Each spring in my area we get these "door to door" meat salesmen cruising up and down the streets in small  pickup's with an 8 or 9 cubic ft chest deep freezer in the back of the truck.   I looked at one once at a gas station
and inquired as to how he ran the freezer.  

The guy pointed to an inverter  and said that it was all it took and cost about $150 bucks.  The truck, freezer, and inverter was all they needed to be in business. 

Of course in their door to door sales the truck was always running and when they got home the freezer got plugged into a short extension cord from the house electric.

I can imagine a vehicle with a battery bank being able to sustain a small fridge at least as well.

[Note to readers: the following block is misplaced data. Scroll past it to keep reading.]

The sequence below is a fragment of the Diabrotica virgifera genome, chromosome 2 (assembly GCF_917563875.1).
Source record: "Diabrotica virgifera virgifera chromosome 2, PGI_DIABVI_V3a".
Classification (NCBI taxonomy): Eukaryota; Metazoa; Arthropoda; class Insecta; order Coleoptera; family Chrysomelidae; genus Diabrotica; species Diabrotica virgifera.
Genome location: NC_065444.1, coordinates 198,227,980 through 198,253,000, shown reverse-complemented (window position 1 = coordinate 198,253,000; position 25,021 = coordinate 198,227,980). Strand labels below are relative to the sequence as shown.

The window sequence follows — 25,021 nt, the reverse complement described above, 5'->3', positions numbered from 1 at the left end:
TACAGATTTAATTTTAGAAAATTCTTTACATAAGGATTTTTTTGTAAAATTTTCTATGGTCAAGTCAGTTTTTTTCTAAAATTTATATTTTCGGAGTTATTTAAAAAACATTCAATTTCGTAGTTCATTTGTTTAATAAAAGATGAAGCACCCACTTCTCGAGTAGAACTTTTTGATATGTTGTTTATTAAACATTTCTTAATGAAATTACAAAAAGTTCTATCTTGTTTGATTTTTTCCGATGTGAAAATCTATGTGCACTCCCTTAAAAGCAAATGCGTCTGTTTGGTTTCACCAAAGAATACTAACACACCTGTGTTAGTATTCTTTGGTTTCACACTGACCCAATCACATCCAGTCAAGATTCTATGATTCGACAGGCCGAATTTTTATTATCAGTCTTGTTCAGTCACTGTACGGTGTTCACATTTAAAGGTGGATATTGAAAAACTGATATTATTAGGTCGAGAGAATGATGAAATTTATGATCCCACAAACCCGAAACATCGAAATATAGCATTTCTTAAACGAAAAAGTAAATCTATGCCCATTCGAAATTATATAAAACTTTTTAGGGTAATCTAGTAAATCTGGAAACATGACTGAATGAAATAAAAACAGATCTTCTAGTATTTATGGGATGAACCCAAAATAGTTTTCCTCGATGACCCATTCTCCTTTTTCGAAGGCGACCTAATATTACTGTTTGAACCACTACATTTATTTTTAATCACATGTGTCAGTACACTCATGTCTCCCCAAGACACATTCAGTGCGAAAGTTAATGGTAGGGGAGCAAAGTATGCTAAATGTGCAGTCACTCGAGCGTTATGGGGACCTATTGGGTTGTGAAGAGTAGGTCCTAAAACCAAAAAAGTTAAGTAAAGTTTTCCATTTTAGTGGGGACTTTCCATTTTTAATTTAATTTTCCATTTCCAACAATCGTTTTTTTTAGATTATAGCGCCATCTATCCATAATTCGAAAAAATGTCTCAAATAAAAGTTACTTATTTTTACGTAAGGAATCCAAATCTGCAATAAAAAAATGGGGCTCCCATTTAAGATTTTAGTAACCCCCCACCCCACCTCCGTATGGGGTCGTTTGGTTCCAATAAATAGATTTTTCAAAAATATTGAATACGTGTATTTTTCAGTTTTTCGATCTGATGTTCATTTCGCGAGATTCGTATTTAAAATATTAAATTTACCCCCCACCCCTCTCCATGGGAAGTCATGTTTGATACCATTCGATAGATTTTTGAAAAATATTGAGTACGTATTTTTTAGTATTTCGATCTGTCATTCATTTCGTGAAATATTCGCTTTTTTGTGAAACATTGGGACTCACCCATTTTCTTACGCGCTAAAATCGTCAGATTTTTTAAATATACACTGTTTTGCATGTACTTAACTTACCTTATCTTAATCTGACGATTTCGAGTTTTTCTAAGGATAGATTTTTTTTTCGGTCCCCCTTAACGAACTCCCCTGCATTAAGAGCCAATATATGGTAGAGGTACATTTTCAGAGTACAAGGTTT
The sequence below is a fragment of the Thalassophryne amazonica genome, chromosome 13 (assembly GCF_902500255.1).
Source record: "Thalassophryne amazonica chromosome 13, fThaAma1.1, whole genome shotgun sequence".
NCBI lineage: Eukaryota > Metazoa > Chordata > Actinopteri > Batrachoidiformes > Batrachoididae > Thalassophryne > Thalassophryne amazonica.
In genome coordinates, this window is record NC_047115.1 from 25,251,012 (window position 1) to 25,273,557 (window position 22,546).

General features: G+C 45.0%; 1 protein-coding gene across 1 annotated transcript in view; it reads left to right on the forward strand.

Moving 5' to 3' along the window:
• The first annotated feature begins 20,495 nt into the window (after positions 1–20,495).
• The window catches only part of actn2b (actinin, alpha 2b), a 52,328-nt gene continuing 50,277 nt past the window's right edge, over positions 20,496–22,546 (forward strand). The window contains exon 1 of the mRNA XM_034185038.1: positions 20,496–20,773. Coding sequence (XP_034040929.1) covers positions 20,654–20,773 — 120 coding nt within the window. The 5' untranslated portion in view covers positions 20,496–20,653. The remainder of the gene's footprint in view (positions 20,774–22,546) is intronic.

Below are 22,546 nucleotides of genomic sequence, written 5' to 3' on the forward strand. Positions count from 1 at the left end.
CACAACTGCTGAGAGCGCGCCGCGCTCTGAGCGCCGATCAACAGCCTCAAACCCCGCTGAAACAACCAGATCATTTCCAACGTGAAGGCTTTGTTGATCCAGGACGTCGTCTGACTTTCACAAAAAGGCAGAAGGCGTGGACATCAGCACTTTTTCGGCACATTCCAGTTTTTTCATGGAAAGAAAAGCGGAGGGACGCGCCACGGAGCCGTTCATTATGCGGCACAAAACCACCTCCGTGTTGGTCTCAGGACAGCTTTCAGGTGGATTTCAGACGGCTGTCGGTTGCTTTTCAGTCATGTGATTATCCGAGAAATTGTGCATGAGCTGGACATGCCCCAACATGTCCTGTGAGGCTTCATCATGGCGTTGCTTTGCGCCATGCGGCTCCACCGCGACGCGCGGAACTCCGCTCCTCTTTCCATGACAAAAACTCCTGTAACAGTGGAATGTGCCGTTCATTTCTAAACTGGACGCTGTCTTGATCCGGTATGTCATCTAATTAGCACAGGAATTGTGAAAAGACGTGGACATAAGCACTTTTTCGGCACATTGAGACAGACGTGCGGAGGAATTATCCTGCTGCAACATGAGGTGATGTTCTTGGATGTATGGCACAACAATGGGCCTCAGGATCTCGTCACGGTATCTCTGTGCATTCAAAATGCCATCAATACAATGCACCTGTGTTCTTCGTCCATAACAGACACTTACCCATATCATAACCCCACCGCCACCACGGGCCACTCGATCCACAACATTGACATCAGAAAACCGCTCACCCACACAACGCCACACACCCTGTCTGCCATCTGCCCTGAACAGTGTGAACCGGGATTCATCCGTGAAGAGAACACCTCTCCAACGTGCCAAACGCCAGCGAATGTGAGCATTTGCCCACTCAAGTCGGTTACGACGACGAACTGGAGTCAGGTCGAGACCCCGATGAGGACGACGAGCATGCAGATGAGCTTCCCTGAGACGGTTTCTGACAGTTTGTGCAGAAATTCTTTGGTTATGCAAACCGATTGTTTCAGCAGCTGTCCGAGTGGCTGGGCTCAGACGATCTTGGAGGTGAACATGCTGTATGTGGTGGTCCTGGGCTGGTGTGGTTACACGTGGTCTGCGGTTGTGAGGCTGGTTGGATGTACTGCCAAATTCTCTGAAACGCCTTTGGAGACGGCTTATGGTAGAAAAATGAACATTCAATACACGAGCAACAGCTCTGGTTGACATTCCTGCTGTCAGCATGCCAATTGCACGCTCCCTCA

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#25
On boats, a chest type reefer was the norm with cold plates inside and 4" or more insulation. The compressor only had to be run for about an hour a day to keep things cold. Sometimes the compressor would be engine driven. The worst place to put the compressor or condenser is under the box, or even right next to it. Heat flows from warmer to cooler. Any kind of heat next to the storage box causes heat to enter the storage box.
With a side opening reefer the cold air inside is lost whenever the door opens, so the compressor has to pump back out all the heat that entered the reefer. With a chest type reefer the cold air stays inside as it is denser and sinks.
Google boat refrigeration. here is just one site. http://www.sailmagazine.com/cruising/cru...your-boat/
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eDJ_ (07-09-2016)
#26
any updates ViaVacavi or ahh_me2?

Ford E450 Box Truck RV Conversion
...but no pictures thanks to Photobucket...
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#27
I'll have an update tomorrow, I've been so busy putting in my gas/water system I didn't realize I overshot the 9 day mark.